Hi, I'm Sharon Mitchell, here's the #insta version of my life and how alcohol nearly killed me.
* I grew up in a poor, single parent family in the capital city of Australia.
* Decided young that all my problems would be solved if I grew up and made money.
* Worked really hard and achieved said goal of making loads of money with husband who I had married young.
* My life looked squeeky-clean on the outside. In fact, it looked perfect. Husband, healthy set of boy-girl twins, successful business, mansion on the hill. Had "it all".
* However, on the inside I was on hot-mess.
* Drank to numb my feelings. Drank so much that by August 2007, at the age of 38, I nearly died from my chronic alcohol abuse.
* In one blinding moment of clarity I realized I had to 'do life differently'.
* Have not picked up a drink since that day over 10 years ago. I learned how to change my relationship with alcohol.
* I developed a system to not only help myself but help other people who wanted to stop drinking, or just drink less.
* I now help thousands of women around the world to do just that.
During my journey I discovered that of the 3.8 Million people who die every year around the world from their alcohol use, less than 10% of those people are alcoholics.
According to the world health organisation over 90% of the people who's health is affected by their drinking are not alcoholics, they just normal people who need to change their relationship with alcohol so they can drink at a less risky level.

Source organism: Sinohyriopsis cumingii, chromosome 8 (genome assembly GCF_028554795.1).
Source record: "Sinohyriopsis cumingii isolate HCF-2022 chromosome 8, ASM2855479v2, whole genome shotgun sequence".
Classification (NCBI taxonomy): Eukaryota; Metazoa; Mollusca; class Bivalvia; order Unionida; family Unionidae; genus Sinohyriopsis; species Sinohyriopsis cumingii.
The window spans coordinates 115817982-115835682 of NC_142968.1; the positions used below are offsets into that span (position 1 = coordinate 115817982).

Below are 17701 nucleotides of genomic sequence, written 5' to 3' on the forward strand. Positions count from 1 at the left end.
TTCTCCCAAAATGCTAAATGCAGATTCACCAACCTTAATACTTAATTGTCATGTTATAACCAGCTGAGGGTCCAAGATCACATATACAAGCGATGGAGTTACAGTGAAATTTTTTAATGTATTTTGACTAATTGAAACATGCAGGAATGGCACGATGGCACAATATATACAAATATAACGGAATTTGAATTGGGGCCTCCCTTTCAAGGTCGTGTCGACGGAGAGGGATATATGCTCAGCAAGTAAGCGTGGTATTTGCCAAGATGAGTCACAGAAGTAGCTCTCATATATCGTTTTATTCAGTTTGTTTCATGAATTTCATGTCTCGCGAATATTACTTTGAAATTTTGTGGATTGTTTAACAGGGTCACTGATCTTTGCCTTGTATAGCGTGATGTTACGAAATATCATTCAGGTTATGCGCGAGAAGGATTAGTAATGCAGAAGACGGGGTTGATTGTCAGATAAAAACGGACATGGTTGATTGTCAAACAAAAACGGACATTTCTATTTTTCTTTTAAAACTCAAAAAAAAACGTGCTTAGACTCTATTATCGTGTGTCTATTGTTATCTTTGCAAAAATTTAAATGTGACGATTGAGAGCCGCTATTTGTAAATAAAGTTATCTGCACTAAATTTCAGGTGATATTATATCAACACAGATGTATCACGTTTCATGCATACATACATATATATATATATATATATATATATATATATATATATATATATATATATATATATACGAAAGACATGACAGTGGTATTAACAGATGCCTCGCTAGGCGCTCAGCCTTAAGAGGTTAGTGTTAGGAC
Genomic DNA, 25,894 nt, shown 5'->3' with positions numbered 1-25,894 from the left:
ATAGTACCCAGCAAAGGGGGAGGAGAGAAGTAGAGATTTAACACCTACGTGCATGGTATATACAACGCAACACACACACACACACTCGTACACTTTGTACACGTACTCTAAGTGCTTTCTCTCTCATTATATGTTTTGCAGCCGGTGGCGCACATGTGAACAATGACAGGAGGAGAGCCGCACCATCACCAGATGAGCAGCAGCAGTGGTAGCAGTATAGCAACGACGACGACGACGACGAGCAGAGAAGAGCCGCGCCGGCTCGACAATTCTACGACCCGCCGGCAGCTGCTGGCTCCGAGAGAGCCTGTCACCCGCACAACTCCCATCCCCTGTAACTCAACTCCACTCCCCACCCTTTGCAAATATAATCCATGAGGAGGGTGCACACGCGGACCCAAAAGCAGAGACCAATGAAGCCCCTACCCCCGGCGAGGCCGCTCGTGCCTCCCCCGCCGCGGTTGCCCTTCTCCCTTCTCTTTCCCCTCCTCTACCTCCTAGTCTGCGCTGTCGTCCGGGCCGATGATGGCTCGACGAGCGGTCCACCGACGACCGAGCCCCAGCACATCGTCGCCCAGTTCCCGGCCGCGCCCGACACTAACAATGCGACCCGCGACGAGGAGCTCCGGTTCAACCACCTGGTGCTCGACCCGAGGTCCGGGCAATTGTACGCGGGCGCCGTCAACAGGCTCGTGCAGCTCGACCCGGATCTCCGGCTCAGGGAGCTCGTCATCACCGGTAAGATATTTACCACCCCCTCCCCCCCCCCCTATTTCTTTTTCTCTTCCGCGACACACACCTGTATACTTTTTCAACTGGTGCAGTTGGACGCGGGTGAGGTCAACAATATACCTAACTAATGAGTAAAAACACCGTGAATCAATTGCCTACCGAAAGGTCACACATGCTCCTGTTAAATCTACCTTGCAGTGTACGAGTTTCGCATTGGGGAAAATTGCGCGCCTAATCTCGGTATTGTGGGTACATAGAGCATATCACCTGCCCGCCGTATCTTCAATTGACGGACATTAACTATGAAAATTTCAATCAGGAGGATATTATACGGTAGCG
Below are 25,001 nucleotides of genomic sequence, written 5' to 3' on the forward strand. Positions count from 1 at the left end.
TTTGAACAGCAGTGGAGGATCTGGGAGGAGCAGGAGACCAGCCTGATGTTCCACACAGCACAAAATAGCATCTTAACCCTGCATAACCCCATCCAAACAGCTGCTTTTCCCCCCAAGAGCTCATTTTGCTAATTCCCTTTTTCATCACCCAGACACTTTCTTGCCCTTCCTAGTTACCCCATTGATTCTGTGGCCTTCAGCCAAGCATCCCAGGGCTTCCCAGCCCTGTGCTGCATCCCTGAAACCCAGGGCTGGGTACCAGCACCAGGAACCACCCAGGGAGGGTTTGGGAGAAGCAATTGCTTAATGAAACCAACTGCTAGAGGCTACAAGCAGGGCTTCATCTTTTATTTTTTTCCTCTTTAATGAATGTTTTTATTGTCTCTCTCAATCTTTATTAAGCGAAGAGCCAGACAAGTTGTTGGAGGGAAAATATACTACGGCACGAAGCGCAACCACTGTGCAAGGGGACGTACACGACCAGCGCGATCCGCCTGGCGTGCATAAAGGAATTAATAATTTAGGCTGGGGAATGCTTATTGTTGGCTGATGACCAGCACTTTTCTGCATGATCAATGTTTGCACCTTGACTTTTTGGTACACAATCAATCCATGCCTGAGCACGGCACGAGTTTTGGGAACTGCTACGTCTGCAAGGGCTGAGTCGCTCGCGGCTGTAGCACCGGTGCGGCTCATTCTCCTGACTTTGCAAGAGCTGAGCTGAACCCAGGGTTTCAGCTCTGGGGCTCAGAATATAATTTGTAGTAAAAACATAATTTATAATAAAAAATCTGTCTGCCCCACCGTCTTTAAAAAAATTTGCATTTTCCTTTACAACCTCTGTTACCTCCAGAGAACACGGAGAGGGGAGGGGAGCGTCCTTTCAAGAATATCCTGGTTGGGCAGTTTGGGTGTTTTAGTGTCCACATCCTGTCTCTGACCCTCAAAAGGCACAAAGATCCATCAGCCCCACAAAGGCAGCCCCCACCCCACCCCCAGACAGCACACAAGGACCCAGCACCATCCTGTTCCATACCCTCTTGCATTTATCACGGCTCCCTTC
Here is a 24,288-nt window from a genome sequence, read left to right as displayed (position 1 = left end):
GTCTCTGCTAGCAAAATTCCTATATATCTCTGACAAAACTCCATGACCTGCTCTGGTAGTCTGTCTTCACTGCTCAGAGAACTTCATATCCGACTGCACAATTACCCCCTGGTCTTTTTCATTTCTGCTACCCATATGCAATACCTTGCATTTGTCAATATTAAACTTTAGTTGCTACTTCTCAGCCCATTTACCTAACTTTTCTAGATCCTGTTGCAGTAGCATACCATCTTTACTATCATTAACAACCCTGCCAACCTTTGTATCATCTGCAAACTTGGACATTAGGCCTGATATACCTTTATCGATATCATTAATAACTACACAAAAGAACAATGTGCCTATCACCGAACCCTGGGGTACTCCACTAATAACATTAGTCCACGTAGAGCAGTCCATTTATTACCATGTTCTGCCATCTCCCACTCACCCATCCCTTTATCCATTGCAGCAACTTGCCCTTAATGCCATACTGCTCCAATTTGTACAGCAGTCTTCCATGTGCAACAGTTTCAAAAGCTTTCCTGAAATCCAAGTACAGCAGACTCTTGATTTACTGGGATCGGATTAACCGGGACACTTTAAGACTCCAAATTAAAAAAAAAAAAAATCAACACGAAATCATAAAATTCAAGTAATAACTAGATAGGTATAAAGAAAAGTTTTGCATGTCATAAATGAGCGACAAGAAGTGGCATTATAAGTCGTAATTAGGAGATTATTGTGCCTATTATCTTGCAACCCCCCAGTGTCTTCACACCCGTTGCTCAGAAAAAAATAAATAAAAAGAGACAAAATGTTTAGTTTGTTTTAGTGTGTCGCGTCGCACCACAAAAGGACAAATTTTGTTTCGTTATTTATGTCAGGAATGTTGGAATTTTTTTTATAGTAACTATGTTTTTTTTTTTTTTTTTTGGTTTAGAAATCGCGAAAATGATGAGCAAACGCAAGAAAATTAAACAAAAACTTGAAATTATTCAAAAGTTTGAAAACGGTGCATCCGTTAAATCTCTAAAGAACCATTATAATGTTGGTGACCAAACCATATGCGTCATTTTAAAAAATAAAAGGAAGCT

And although there are actually TONS of services around the world for people who are alcoholics, there are very few services for anyone who just wants to drink less.
Until this happened to me, I thought, like most people do, that the only people who struggled with their drinking were alcoholics, old homeless guys drinking from a bottle wrapped in a brown paper bag on the street. But that's not the case.
Most people aren't alcoholics. Most people don't want, or need, to quit alcohol completely for life.
If you are a woman who struggles with your drinking, and you don't feel comfortable sitting in a group meeting with old homeless guys, and you don't particularly feel like labeling yourself an alcoholic, then I am here to help you.
Jump in to my sisterhood of women who, like you, want to change their relationship with alcohol, and empower themselves to move forward on a journey of positive change.